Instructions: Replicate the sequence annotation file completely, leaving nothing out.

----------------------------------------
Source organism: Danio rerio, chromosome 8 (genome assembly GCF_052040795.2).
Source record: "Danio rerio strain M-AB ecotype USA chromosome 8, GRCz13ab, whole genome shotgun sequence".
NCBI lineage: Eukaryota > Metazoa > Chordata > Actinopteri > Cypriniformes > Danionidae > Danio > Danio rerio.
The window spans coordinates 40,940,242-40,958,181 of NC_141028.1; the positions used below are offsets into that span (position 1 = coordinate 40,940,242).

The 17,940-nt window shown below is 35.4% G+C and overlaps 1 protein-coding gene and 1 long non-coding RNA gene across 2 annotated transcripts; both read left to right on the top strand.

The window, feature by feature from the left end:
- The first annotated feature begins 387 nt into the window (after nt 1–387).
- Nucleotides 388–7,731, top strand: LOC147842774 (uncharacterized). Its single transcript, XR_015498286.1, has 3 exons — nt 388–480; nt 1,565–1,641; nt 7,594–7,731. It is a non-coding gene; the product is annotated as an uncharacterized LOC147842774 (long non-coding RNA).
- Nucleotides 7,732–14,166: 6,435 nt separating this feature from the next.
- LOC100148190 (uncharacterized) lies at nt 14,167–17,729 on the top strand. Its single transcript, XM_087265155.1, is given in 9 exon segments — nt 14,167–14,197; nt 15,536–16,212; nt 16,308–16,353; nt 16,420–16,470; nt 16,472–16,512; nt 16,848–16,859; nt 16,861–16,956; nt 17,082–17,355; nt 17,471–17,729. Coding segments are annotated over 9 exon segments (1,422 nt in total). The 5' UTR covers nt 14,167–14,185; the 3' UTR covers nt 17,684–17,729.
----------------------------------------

Source organism: Danio rerio, chromosome 8 (genome assembly GCF_052040795.2).
Source record: "Danio rerio strain M-AB ecotype USA chromosome 8, GRCz13ab, whole genome shotgun sequence".
NCBI lineage: Eukaryota > Metazoa > Chordata > Actinopteri > Cypriniformes > Danionidae > Danio > Danio rerio.
The window spans coordinates 40,940,242-40,958,181 of NC_141028.1; the positions used below are offsets into that span (position 1 = coordinate 40,940,242).

The 17,940-nt window shown below is 35.4% G+C and overlaps 1 protein-coding gene and 1 long non-coding RNA gene across 2 annotated transcripts; both read left to right on the top strand.

The window, feature by feature from the left end:
- The first annotated feature begins 387 nt into the window (after nt 1–387).
- Nucleotides 388–7,731, top strand: LOC147842774 (uncharacterized). Its single transcript, XR_015498286.1, has 3 exons — nt 388–480; nt 1,565–1,641; nt 7,594–7,731. It is a non-coding gene; the product is annotated as an uncharacterized LOC147842774 (long non-coding RNA).
- Nucleotides 7,732–14,166: 6,435 nt separating this feature from the next.
- LOC100148190 (uncharacterized) lies at nt 14,167–17,729 on the top strand. Its single transcript, XM_087265155.1, is given in 9 exon segments — nt 14,167–14,197; nt 15,536–16,212; nt 16,308–16,353; nt 16,420–16,470; nt 16,472–16,512; nt 16,848–16,859; nt 16,861–16,956; nt 17,082–17,355; nt 17,471–17,729. Coding segments are annotated over 9 exon segments (1,422 nt in total). The 5' UTR covers nt 14,167–14,185; the 3' UTR covers nt 17,684–17,729.